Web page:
Back to Work… But What About Baby?

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Early in my pregnancy, I had no doubt in my mind that my life wouldn’t change much. I couldn’t see why I would have to slow down, why I wouldn’t be able to continue working or traveling the country for grooming competitions.

I could just bring the baby with me, right? Wrong.

I totally underestimated how much change I was going to experience in a very short amount of time.

I planned to take three months off, so I would have plenty of time to adjust to my new life as a mom and bond with my beautiful new daughter.

Back to Work… But What About Baby?

About a month and a half in, I went crazy listening to crying and the constant repetition of feeding, changing, burping, and bouncing over and over again.

As much as social media and society tell you that it’s best to stay with the baby as long as possible and that being a stay-at-home-mom is best, it isn’t for everyone.

I’m here to tell you that it’s OKAY if you can’t handle being a stay-at-home-mom. I also want to tell you that it won’t hurt your relationship with your baby at all to be a working mom, so try not to feel too guilty.

Here’s a little backstory.

I am a workaholic.

I will work 12-hour days, seven days a week. My time is best spent earning money.

I don’t value money more than my family or friends, but if I have free time, it’s going to be spent making money. I work as a dog groomer – usually about 10-hour days, five days a week.

On the weekends, I was working nine- to 10-hour shifts at a horse barn, I drove for Uber, I walked dogs on Wag, I dog sat with Rover – literally, I was always trying to make money.

At least one weekend a month, I am traveling for grooming competitions.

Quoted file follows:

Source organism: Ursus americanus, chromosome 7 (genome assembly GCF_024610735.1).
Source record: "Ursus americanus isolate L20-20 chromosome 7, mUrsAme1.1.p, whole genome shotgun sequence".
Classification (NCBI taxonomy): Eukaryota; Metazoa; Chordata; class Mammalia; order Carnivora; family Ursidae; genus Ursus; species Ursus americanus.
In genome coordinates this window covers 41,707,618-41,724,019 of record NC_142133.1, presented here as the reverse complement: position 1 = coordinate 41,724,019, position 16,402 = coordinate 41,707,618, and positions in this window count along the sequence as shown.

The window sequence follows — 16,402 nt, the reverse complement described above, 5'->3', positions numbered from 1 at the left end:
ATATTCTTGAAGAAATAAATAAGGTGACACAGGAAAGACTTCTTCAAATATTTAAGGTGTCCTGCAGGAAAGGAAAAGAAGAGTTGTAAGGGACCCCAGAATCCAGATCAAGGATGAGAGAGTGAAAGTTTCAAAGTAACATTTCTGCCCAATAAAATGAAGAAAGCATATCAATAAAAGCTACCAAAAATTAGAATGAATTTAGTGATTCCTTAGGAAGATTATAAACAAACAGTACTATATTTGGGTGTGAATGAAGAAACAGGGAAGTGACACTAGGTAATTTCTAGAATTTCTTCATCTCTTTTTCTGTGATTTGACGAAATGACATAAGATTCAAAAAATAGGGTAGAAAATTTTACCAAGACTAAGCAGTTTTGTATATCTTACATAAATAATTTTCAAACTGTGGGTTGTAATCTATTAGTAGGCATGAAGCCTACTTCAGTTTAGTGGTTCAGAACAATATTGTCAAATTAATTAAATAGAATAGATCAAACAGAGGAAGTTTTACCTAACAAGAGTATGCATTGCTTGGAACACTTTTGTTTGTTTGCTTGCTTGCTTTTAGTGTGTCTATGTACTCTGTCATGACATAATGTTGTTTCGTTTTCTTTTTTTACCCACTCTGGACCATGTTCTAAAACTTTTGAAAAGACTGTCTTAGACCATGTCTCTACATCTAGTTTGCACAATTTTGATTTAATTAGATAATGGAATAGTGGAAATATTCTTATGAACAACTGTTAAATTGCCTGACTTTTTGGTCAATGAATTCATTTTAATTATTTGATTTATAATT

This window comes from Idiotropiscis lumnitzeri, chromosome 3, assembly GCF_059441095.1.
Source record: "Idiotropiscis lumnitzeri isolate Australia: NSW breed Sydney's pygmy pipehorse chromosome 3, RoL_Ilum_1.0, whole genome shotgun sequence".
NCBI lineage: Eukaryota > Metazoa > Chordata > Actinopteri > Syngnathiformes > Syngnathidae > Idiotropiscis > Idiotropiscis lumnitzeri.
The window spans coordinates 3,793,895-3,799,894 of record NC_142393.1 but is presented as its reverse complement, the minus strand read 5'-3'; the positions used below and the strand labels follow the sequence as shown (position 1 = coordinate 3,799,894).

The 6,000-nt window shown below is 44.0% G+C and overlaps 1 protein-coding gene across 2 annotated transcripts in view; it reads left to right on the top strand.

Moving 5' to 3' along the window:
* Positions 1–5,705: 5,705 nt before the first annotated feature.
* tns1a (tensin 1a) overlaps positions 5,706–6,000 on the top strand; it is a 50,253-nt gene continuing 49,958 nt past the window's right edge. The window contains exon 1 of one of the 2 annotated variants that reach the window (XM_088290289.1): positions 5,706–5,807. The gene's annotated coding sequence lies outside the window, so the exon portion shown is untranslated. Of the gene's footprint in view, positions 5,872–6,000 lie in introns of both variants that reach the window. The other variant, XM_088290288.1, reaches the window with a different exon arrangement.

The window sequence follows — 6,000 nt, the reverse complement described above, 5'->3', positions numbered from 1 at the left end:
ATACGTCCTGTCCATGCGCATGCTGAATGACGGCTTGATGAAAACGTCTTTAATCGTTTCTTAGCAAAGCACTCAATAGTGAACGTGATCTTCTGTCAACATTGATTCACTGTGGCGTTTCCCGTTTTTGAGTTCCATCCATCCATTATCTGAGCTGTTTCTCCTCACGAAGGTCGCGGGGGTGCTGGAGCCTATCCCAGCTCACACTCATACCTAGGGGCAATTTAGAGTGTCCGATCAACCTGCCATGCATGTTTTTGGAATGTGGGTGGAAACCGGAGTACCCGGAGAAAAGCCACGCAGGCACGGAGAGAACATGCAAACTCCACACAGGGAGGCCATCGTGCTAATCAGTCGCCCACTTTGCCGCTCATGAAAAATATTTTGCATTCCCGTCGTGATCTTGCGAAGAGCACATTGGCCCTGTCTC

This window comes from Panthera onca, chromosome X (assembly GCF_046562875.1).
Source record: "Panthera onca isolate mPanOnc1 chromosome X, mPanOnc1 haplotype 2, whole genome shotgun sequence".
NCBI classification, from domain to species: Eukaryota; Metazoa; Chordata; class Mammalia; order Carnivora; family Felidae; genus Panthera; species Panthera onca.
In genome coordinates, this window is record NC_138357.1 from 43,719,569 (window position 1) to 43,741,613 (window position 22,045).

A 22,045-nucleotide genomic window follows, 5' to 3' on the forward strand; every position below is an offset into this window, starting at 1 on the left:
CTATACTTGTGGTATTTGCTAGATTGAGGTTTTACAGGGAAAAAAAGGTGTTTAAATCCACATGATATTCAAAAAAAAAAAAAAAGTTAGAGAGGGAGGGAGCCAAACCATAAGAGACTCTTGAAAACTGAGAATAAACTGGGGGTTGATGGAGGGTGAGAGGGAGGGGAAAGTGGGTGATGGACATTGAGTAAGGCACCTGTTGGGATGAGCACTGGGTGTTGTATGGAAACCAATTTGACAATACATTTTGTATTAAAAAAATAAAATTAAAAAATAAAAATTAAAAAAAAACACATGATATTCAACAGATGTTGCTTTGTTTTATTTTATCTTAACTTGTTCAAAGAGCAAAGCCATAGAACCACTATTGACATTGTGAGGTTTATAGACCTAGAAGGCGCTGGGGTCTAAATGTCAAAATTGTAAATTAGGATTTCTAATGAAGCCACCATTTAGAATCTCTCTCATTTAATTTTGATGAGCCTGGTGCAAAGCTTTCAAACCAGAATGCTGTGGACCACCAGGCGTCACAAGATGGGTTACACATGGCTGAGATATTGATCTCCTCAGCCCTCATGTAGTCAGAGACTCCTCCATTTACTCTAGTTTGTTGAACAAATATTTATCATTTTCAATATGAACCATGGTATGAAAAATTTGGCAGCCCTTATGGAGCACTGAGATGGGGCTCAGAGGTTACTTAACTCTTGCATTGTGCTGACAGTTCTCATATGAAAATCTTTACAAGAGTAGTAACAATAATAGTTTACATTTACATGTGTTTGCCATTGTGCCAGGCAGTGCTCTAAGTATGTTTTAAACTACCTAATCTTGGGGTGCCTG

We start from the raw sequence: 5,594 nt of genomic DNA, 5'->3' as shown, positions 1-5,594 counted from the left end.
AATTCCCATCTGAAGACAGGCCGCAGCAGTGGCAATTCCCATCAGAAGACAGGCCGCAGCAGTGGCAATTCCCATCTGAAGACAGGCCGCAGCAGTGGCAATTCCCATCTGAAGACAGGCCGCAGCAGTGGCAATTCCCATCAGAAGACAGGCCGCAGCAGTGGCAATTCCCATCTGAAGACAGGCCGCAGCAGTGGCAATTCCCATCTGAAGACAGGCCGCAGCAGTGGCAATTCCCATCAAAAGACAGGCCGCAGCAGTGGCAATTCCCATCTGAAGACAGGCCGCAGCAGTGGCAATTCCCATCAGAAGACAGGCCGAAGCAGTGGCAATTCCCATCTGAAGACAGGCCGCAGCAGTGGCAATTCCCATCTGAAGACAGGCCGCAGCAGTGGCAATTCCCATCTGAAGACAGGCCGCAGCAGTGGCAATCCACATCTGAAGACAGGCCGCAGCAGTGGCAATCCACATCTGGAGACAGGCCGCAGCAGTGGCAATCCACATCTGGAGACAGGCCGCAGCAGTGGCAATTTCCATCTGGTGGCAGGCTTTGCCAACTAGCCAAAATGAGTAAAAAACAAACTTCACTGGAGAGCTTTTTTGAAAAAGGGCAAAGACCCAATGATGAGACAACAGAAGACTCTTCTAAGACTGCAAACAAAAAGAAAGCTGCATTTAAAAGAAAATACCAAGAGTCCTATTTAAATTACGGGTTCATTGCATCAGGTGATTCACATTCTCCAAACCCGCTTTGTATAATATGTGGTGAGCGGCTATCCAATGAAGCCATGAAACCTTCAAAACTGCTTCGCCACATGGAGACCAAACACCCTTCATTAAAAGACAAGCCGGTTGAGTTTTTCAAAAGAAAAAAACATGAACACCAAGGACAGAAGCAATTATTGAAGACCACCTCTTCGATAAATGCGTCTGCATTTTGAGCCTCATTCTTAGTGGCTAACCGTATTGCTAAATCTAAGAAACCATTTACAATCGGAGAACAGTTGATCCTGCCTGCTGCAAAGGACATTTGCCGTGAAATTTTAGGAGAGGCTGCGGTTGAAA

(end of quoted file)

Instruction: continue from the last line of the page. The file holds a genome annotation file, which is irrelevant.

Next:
I am allergic to being static; I have to move. I crave something to do almost every hour I am awake.

Heck, I would even go to work at the grooming salon when I was on maternity leave helping with reception work and light cleaning or whatever I could do because I hated sitting still. A working mom was what I wanted to be, but I had so much guilt.

My personality made it really hard for me to just sit with the baby day in and day out during my maternity leave. I adore my daughter; she is my entire world.

So at first, I felt terrible that I wanted to get out of the house and go to work.

I felt like I was abandoning her and that I was going to miss out on her whole life because I was working. She would hit all of her milestones with someone else, and I would be at work.

My Instagram feed seemed like it was filled to the brim with stories about moms who decided to quit their life to stay at home because it was wrong to part with your baby.

It got to the point that I was getting depressed and told myself I was a terrible mother. I convinced myself that she would forget who I was because I wasn’t there as much as I was in the beginning.

Going Back to Work After Leave

In October, I worked a couple of days so that I could ease myself into it and so that Lennox could get used to the new babysitter. In reality, this was more to help me cope than her.

She loved daycare and always seemed happy to go from the start. That first couple of days at work felt soooooo nice.

Grooming makes me who I am, and going months without doing something you love can really depress you. It was exactly the relief I needed from caring for my daughter, but at the end of the day, I was MORE than ready to pick up my sweet seed.

It was in my first full week back at work that something just clicked. Immediately, I knew that I was supposed to be a working mom and that it was okay.

Lennox is thrilled to see me when I come home. I’ve gotten to witness her roll over for the first time, and I really get to spend a lot of time with her.

You know how you work yourself up over something and expect it to be horrible, but in reality, it isn’t nearly as bad? I did that. What I didn’t realize was that going back to work was my “me time.”

Grooming is my passion, so being able to spend time doing what I love helps me to center myself and stay positive so I can be the best mom to Lennox that I possibly can be.

It is so important to take care of yourself when you are a new mom. Take that shower, take some time to read a book, hell, take a nap!

The laundry isn’t going anywhere, the house can be a little dirty. The most important thing is to take care of yourself and your sweet little baby.